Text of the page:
Wave energy potential of the US West CoastS. Himmelstein | December 29, 2020
An assessment of wave energy resources on the U.S. west coast has identified promising regions for wave energy converter installation in the nearshore of Washington and Oregon. The analysis conducted by U.S. Pacific Northwest National Laboratory researchers can be used to prioritize hotspots for power system deployment and to inform resource estimates for different marine and hydrokinetic energy technologies.
The resource potential was evaluated with simulation models incorporating climate data for the 1979 to 2010 period and measurements from 28 wave buoys along 1,000 miles of coastline, providing accurate long-term wave hindcasts with a spatial resolution of approximate 300 m in the nearshore region. Wave energy yield was observed to be about equal for Washington and Oregon, with fewer hotspots identified in northern California and the least in southern California.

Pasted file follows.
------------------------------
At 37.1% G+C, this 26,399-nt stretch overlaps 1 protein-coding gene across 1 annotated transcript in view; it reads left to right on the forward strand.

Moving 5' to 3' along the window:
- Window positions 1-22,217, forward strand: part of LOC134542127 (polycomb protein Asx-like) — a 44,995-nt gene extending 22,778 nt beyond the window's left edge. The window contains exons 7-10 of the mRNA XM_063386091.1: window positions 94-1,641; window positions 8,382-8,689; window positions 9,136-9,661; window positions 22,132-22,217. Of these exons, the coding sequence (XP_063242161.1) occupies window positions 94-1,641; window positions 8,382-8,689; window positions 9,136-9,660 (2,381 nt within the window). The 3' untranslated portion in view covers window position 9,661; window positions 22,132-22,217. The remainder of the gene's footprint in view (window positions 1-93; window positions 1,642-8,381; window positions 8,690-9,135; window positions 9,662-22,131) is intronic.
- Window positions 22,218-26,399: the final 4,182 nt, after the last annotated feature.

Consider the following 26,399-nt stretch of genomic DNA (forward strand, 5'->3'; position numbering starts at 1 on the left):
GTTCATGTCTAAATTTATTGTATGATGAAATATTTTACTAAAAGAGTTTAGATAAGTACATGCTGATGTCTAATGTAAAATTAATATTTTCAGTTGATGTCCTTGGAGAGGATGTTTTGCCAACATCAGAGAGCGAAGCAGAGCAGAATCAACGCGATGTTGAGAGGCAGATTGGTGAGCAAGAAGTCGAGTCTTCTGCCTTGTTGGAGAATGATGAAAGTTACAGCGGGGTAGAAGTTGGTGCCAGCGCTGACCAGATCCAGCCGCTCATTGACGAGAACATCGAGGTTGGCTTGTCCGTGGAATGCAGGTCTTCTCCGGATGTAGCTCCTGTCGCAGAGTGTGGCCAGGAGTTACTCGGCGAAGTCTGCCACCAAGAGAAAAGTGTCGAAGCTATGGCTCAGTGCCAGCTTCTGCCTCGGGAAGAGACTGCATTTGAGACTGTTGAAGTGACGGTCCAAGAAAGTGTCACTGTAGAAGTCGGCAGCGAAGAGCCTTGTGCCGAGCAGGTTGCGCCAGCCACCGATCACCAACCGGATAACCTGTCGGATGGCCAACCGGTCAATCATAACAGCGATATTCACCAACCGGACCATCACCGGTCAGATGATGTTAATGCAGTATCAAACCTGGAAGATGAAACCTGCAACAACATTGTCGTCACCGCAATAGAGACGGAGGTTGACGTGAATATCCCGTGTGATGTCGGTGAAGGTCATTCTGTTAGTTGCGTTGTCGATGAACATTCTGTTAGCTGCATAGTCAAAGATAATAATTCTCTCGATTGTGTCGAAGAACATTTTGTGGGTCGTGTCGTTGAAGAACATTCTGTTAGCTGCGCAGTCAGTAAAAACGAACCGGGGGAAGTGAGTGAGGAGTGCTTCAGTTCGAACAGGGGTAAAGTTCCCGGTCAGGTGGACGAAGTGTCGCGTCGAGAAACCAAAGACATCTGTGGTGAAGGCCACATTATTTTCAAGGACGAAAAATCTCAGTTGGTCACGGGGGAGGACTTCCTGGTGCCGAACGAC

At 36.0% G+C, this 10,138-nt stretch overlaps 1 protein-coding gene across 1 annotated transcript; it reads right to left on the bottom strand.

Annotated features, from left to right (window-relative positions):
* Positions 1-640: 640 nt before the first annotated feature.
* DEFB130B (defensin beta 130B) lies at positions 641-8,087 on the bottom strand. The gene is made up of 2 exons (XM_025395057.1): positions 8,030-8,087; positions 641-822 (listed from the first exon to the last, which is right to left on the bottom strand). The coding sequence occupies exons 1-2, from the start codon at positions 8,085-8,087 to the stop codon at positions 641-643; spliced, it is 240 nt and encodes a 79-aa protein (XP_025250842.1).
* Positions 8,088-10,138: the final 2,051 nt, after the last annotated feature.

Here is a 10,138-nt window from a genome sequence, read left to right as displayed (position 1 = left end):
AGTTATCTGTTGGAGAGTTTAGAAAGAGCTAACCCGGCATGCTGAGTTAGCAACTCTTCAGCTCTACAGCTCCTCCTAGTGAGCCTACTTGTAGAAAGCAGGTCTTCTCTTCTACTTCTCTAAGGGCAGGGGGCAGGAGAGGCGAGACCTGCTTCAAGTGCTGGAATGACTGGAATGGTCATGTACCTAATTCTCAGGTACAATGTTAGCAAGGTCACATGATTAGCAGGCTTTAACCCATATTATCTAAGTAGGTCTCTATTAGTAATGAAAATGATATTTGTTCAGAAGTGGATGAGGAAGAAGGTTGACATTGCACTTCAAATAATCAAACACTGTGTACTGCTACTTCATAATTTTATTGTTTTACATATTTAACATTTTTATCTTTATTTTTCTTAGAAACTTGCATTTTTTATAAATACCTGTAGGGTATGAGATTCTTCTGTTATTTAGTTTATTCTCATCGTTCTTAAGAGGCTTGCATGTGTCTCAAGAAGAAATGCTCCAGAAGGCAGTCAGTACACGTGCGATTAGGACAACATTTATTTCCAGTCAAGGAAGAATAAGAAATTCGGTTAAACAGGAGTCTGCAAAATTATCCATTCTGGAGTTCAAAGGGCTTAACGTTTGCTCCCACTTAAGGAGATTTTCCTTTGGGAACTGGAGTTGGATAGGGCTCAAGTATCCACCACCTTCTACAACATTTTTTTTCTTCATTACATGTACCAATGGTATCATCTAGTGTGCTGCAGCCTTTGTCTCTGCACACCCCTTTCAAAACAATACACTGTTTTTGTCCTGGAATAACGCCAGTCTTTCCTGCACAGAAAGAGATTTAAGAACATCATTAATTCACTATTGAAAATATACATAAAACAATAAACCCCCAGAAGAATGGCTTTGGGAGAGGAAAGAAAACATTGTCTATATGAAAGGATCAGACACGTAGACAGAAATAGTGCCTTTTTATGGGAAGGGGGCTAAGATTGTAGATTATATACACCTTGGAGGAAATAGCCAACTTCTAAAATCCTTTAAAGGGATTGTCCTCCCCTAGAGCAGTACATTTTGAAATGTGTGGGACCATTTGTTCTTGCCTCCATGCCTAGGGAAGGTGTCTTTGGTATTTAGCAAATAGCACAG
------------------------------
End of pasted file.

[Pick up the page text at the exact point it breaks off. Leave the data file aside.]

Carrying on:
The publicly available high-resolution dataset covers mean wave direction, mean absolute period, total wave energy flux from all directions, maximum energy direction, omni-directional wave power and spectral width, or the relative spreading of energy in the wave spectrum. The data could also be of interest to the oil and gas industry for offshore platform engineering, to the offshore wind industry for turbine and array design, to offshore aquaculture production and to coastal communities for extreme hazards mitigation.